Performance Metric Extraction
To begin, raw data were transformed into performance metrics to be used by the algorithm, with the intention of generating operative measurements that would be easily interpretable by teachers and students of surgery. This process includes transforming instrument movement from the original x, y, and z coordinates into 3-dimensional representations of velocity (first derivative of position), acceleration (first derivative of velocity), and jerk (first derivative of acceleration), as well as the separation between instrument tips. The acceleration and tip distance variables were further refined to reflect the rate of change while the instruments were speeding up and slowing down as well as converging and diverging. The rate of change in volume of tumor and healthy tissue, as well as the rate of change of bleeding, and the number of attempts to stop bleeding were generated. Next, the aforementioned variables were extracted during 3 operative conditions: during the course of the whole scenario, during the tumor resection (ie, only when the ultrasonic aspirator was activated with decreasing tumor volume), and during blood suctioning (ie, when the ultrasonic aspirator was not active and while blood in the operative view was decreasing). Finally, the mean, median, and maximum values of all metrics in all conditions were obtained. Table 1 lists all 270 metrics generated. Examples among the total 270 possible metrics generated include mean aspirator force while resecting the tumor, maximum rate of bleeding during the course of the whole scenario, and median tip distance while suctioning blood. Performance measures of the 5 scenarios were averaged together for each participant.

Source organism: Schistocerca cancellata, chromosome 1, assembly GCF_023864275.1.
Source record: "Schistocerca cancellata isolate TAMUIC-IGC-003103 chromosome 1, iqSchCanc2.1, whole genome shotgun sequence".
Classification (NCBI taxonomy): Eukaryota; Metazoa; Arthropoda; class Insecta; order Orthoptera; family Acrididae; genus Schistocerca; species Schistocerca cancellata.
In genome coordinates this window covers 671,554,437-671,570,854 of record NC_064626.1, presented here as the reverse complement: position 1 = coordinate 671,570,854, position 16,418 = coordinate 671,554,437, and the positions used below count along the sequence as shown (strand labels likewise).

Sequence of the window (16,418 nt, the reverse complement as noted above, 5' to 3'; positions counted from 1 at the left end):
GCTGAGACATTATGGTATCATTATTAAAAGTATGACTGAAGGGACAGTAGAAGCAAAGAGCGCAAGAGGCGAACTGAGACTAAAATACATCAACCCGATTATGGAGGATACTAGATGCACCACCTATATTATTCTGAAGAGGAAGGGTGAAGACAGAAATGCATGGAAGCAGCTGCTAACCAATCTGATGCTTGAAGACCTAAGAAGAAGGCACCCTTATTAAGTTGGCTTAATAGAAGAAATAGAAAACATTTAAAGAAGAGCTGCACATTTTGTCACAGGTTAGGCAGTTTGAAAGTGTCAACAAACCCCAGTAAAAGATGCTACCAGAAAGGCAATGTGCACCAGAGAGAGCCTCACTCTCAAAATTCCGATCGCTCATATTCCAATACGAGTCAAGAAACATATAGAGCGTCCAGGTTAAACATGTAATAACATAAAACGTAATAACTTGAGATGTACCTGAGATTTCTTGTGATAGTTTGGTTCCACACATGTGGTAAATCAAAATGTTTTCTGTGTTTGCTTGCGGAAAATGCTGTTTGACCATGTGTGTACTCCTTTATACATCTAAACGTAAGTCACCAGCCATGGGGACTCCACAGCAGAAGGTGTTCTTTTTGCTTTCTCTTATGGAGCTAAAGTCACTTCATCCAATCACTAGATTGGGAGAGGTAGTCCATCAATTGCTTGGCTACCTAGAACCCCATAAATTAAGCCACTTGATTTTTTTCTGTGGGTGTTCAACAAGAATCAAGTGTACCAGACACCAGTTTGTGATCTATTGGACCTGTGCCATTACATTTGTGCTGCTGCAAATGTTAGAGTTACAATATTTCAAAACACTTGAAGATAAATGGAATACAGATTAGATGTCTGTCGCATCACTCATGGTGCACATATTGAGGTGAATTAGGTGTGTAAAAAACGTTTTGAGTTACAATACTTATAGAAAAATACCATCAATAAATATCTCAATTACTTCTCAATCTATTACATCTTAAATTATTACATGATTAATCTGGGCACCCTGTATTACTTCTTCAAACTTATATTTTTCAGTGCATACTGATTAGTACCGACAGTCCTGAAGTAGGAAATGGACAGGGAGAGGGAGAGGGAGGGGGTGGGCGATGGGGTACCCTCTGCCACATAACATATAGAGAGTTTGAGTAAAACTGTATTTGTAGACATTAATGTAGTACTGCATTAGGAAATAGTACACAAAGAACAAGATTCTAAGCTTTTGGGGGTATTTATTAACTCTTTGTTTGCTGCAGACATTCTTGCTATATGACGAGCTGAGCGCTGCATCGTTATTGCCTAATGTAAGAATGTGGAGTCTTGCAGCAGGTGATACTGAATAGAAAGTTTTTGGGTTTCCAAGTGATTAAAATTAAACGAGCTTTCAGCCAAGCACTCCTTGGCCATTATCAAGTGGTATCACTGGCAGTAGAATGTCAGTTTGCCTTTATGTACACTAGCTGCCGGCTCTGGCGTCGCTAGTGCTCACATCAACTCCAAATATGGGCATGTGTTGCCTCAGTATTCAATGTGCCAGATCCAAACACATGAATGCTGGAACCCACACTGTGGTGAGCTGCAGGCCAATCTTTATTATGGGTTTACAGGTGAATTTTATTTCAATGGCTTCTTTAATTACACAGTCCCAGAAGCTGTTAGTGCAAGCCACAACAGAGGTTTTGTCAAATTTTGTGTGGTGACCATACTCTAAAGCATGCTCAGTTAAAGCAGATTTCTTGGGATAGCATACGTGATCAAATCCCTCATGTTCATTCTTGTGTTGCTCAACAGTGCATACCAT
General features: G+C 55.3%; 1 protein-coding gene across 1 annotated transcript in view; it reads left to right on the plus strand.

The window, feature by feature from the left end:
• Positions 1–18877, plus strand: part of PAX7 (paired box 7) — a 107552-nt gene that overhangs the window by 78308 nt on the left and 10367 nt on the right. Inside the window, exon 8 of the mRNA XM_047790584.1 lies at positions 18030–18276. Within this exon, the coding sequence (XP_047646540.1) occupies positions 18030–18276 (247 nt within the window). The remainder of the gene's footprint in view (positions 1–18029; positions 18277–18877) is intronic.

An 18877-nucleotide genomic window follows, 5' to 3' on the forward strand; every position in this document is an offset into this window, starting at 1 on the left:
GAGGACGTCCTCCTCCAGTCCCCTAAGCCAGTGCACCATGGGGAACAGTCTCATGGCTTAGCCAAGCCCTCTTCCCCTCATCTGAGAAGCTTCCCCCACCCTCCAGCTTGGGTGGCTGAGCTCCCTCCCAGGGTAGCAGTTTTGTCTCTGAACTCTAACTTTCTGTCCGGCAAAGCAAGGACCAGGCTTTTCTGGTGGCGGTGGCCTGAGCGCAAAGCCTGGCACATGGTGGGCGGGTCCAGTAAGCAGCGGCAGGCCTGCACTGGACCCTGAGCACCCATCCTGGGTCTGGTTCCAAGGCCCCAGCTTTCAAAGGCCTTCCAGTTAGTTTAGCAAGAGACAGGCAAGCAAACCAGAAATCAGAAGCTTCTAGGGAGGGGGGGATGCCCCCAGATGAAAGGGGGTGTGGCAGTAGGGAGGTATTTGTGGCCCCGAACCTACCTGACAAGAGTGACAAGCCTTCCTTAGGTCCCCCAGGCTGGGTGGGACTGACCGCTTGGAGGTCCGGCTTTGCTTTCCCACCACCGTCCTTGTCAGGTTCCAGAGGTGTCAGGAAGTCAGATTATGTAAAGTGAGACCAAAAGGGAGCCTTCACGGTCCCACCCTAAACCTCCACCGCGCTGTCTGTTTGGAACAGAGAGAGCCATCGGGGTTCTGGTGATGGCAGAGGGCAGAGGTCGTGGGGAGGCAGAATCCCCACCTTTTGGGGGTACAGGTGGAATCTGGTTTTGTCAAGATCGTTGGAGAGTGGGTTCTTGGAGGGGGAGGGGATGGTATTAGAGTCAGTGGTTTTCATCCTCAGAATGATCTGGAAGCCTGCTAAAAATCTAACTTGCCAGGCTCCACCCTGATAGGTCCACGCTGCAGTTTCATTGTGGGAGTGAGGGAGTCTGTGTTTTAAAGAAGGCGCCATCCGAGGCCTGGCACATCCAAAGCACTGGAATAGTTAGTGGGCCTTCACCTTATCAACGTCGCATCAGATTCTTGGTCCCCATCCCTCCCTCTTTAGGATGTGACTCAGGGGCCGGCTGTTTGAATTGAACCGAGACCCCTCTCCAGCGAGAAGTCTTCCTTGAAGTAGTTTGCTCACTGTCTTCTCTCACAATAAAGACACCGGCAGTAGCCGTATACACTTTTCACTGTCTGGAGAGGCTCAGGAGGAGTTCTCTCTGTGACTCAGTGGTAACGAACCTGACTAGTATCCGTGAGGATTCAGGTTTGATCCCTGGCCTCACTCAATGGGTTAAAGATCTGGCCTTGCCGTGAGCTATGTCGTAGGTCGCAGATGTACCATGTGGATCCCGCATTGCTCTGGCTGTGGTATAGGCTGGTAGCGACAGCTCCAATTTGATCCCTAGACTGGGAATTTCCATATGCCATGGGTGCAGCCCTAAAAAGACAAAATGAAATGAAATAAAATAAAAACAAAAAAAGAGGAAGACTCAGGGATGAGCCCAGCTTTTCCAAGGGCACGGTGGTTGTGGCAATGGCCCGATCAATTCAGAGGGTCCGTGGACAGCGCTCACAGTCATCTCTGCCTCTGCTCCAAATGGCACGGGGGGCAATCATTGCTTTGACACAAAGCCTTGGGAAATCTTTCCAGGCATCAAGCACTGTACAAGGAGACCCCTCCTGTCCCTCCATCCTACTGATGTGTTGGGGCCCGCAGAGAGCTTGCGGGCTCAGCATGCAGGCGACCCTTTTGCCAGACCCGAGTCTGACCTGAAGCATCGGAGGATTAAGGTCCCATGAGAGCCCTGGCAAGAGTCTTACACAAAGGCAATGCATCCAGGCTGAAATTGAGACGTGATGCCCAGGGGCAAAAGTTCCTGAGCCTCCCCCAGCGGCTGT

Metric Reduction and Normalization
Metrics failing to demonstrate a significant (P < .05) difference on a 2-sided t test between any 2 groups were excluded. No corrections for multiple tests were done, as the t tests were performed for data-reductive purposes. Subsequent inclusion of the metrics in the algorithm corrects for the probability of type I error at this stage. Metrics were normalized via z score transformation to ensure optimal algorithm functioning.